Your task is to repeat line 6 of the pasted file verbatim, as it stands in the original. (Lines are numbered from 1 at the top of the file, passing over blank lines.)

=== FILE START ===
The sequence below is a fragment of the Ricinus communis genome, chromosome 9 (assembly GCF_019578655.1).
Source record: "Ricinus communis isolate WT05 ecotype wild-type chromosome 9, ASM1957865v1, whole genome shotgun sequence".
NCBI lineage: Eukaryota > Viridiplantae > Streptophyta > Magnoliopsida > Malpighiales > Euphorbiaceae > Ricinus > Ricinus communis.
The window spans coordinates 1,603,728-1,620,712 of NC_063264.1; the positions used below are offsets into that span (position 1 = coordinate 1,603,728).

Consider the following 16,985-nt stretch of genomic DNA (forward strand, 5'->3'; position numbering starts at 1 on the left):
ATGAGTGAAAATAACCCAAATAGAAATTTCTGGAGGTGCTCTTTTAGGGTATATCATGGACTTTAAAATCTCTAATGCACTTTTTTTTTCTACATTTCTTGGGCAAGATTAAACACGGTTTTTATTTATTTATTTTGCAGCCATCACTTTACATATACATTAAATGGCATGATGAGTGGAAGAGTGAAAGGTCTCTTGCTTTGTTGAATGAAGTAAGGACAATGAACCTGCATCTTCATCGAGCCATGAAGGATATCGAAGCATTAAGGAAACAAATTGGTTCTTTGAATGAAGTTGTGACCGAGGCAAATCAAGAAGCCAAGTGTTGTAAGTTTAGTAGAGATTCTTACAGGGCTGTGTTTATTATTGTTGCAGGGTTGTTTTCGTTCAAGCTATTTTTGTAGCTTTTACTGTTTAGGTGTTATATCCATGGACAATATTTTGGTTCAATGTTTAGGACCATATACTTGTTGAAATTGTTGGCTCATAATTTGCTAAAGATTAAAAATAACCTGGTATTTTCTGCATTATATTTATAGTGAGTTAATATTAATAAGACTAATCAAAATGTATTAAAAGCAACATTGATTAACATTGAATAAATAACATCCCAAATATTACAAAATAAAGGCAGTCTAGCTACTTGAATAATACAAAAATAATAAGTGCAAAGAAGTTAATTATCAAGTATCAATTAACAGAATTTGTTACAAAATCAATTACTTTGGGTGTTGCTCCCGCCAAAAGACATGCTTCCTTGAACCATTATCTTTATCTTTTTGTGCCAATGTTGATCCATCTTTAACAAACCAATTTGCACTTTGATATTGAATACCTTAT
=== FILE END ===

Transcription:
ATGAGTGAAAATAACCCAAATAGAAATTTCTGGAGGTGCTCTTTTAGGGTATATCATGGACTTTAAAATCTCTAATGCACTTTTTTTTTCTACATTTCTTGGGCAAGATTAAACACGGTTTTTATTTATTTATTTTGCAGCCATCACTTTACATATACATTAAATGGCATGATGAGTGGAAGAGTGAAAGGTCTCTTGCTTTGTTGAATGAAGTAAGGACAATGAACCTGCATCTTCATCGAGCCATGAAGGATATCGAAGCATTAAGGAAACAAATTGGTTCTTTGAATGAAGTTGTGACCGAGGCAAATCAAGAAGCCAAGTGTTGTAAGTTTAGTAGAGATTCTTACAGGGCTGTGTTTATTATTGTTGCAGGGTTGTTTTCGTTCAAGCTATTTTTGTAGCTTTTACTGTTTAGGTGTTATATCCATGGACAATATTTTGGTTCAATGTTTAGGACCATATACTTGTTGAAATTGTTGGCTCATAATTTGCTAAAGATTAAAAATAACCTGGTATTTTCTGCATTATATTTATAGTGAGTTAATATTAATAAGACTAATCAAAATGTATTAAAAGCAACATTGATTAACATTGAATAAATAACATCCCAAATATTACAAAATAAAGGCAGTCTAGCTACTTGAATAATACAAAAATAATAAGTGCAAAGAAGTTAATTATCAAGTATCAATTAACAGAATTTGTTACAAAATCAATTACTTTGGGTGTTGCTCCCGCCAAAAGACATGCTTCCTTGAACCATTATCTTTATCTTTTTGTGCCAATGTTGATCCATCTTTAACAAACCAATTTGCACTTTGATATTGAATACCTTAT